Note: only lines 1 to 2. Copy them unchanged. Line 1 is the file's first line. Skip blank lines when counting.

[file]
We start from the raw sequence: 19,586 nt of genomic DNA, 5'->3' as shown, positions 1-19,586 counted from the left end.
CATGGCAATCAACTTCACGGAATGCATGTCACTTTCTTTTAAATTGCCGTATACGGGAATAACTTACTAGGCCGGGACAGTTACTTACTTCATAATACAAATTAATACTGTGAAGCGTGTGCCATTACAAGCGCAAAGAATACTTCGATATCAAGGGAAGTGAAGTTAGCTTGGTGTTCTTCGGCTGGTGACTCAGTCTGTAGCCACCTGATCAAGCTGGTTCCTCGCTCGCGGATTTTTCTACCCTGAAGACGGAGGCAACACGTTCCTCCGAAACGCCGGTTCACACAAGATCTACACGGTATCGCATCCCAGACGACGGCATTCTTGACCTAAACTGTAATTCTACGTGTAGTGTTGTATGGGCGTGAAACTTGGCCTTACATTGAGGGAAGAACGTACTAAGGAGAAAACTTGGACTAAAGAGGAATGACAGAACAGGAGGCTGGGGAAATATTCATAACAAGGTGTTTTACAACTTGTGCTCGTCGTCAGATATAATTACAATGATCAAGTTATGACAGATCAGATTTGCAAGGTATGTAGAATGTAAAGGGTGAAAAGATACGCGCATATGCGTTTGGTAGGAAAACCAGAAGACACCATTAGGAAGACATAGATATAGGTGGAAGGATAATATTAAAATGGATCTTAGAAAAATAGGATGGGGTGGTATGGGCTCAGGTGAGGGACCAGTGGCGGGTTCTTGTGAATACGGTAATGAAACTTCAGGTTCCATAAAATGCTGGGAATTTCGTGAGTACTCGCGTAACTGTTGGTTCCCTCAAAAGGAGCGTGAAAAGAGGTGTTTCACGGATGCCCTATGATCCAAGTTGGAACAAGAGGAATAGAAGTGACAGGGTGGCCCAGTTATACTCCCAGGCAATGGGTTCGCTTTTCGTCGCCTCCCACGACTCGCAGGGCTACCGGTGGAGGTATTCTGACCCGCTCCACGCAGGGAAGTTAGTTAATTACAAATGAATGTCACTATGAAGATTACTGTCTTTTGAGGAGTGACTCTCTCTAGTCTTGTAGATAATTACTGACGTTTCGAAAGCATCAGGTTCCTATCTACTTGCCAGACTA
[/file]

We start from the raw sequence: 19,586 nt of genomic DNA, 5'->3' as shown, positions 1-19,586 counted from the left end.
CATGGCAATCAACTTCACGGAATGCATGTCACTTTCTTTTAAATTGCCGTATACGGGAATAACTTACTAGGCCGGGACAGTTACTTACTTCATAATACAAATTAATACTGTGAAGCGTGTGCCATTACAAGCGCAAAGAATACTTCGATATCAAGGGAAGTGAAGTTAGCTTGGTGTTCTTCGGCTGGTGACTCAGTCTGTAGCCACCTGATCAAGCTGGTTCCTCGCTCGCGGATTTTTCTACCCTGAAGACGGAGGCAACACGTTCCTCCGAAACGCCGGTTCACACAAGATCTACACGGTATCGCATCCCAGACGACGGCATTCTTGACCTAAACTGTAATTCTACGTGTAGTGTTGTATGGGCGTGAAACTTGGCCTTACATTGAGGGAAGAACGTACTAAGGAGAAAACTTGGACTAAAGAGGAATGACAGAACAGGAGGCTGGGGAAATATTCATAACAAGGTGTTTTACAACTTGTGCTCGTCGTCAGATATAATTACAATGATCAAGTTATGACAGATCAGATTTGCAAGGTATGTAGAATGTAAAGGGTGAAAAGATACGCGCATATGCGTTTGGTAGGAAAACCAGAAGACACCATTAGGAAGACATAGATATAGGTGGAAGGATAATATTAAAATGGATCTTAGAAAAATAGGATGGGGTGGTATGGGCTCAGGTGAGGGACCAGTGGCGGGTTCTTGTGAATACGGTAATGAAACTTCAGGTTCCATAAAATGCTGGGAATTTCGTGAGTACTCGCGTAACTGTTGGTTCCCTCAAAAGGAGCGTGAAAAGAGGTGTTTCACGGATGCCCTATGATCCAAGTTGGAACAAGAGGAATAGAAGTGACAGGGTGGCCCAGTTATACTCCCAGGCAATGGGTTCGCTTTTCGTCGCCTCCCACGACTCGCAGGGCTACCGGTGGAGGTATTCTGACCCGCTCCACGCAGGGAAGTTAGTTAATTACAAATGAATGTCACTATGAAGATTACTGTCTTTTGAGGAGTGACTCTCTCTAGTCTTGTAGATAATTACTGACGTTTCGAAAGCATCAGGTTCCTATCTACTTGCCAGACTA